When the curtain lifted, so did the stomach butterflies in three Outma Sqilx’w Cultural School students as they performed in front of 3,000 people at Toronto’s Sony Centre for the Performing Arts.
“I was so nervous,” admits Gracianah Gallicano, a Grade 8 student at Outma, who performed on May 23.
“I just started taking big, deep breaths and we all just were encouraging each other and hyping each other up.”
Gallicano, along with Delaney Pierre and Seanna Edward, were among 120 students, in grades 7 to 12, chosen from Indigenous communities across the country to participate in the 12th annual Indigenous Youth Dance Show — presented by Outside Looking In, a national-based organization that offers high school accredited dance program.
Using dance as a catalyst, the charitable organization pairs some of Canada’s hippest choreographers with participating schools in which the students are inspired to pursue education, engage in self-expression and celebrate empowerment.
After being assessed on academic progress, attendance, dance performance and behaviour, the trio were chosen to the Tim Horton Children’s Foundation camp in St. George, Ont. two weeks in advance of the Indigenous Youth Dance Show, where they engaged in daily rehearsals, camp activities and team building exercises to prepare for their performances. The Outma students were the only ones from B.C. chosen to participate.
Pierre said she also was very nervous when it came time to show off their dance skills, despite spending four hours a month with her dance instructor Jordan Fassina (from Vancouver).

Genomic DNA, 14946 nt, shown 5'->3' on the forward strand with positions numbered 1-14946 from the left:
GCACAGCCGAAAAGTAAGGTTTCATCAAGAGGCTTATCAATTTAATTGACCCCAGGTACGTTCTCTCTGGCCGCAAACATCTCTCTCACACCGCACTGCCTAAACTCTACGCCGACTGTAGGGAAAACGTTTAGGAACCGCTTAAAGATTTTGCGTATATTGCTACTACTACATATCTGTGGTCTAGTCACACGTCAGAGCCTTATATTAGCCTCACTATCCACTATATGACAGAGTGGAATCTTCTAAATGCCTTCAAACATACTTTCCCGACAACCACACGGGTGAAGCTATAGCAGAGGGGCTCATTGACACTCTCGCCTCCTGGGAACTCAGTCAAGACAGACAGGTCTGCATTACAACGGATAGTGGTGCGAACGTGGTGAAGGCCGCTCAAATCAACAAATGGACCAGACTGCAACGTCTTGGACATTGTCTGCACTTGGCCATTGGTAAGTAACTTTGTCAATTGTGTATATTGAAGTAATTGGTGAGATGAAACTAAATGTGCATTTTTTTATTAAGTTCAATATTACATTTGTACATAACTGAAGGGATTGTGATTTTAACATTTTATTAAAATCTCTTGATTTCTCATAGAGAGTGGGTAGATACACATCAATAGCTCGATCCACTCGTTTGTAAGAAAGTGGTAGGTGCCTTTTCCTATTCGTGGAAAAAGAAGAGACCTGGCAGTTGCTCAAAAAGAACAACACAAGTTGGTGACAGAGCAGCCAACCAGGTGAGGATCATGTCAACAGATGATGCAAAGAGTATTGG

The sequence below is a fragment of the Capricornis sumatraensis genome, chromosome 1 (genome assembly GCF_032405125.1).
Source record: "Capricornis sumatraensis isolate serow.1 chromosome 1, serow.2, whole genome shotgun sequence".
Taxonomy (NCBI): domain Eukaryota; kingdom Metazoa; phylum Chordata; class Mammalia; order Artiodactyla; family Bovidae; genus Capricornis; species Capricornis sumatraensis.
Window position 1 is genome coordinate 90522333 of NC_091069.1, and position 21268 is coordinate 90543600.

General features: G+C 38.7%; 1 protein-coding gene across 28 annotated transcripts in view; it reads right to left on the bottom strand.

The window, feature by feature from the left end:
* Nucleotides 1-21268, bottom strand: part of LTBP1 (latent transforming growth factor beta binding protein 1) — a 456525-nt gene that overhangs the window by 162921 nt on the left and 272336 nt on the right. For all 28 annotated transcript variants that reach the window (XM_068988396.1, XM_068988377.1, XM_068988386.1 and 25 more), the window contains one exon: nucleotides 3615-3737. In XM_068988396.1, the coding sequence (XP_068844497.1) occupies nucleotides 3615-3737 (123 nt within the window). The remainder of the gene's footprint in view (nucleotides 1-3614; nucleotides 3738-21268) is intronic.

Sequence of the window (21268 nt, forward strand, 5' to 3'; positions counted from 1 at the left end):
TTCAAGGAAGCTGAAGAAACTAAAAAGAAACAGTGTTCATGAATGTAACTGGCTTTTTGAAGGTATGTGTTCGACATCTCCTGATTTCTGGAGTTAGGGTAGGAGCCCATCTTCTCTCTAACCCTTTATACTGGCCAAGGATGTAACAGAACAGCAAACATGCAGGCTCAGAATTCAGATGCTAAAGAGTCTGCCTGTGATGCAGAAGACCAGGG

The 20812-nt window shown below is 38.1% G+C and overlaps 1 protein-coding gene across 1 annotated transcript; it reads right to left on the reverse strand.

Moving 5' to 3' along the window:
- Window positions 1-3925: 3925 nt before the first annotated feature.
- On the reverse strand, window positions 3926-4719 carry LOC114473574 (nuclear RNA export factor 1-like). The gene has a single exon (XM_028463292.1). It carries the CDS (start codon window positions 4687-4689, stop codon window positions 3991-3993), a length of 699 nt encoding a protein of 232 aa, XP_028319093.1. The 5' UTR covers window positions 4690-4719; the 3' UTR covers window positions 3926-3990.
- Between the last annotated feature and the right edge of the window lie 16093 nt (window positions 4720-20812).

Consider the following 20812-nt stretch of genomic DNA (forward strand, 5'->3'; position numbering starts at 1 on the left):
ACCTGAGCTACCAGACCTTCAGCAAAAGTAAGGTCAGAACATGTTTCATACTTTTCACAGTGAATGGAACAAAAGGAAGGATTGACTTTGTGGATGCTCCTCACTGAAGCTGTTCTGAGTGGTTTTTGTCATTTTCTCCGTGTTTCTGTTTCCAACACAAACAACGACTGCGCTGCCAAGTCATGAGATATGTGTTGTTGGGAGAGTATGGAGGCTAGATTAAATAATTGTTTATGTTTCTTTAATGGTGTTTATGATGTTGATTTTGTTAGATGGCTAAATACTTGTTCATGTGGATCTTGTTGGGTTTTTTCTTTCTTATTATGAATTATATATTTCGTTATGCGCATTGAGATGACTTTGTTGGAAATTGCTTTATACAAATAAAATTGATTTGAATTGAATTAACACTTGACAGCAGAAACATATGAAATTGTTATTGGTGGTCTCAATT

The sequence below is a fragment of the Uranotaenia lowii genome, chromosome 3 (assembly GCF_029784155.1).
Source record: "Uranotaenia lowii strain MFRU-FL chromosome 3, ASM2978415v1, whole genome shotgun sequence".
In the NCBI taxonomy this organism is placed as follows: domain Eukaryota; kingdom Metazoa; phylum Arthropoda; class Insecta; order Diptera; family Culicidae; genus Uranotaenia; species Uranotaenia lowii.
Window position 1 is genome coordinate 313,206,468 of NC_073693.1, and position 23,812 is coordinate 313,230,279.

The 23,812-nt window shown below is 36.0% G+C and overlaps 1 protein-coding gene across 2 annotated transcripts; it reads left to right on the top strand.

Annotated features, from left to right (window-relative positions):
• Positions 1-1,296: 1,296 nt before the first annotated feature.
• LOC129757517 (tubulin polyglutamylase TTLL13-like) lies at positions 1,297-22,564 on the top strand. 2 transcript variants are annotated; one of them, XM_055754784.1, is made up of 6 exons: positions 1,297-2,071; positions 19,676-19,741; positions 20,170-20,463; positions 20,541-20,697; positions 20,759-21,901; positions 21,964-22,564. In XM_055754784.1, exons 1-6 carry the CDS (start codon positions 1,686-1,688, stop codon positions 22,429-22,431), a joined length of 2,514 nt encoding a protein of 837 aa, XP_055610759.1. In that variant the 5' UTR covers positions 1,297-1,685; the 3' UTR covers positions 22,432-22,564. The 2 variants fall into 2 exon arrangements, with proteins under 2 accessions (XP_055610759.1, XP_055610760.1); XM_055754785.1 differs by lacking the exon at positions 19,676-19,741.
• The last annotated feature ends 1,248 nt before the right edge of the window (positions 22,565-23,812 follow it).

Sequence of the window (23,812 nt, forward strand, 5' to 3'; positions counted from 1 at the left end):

The trio have also spent several hours a week, since November 2018, practicing the routines on their own leading up to the performance.
“When the curtain went up, the lights were shining in my eyes so I couldn’t see too much, but oh yeah there was definitely around 3,000 in the audience. I could kind of see the first three rows, and in the first row I just saw people cheering us and smiling. It makes you feel really good,” said Pierre.
For Edward, it was more than just a dance experience.
“It was cool meeting new people from different communities and getting to know what it feels like to work with different dancers on your level and higher,” she said.
“It was so overwhelming but the crowd was there cheering us on when it came to performing. The hardest part was leaving on the lsat day because we got to know so many kids. There was a lot of emotions.”
After the experience, all three of the girls said they are interested in pursuing entering dance classes.
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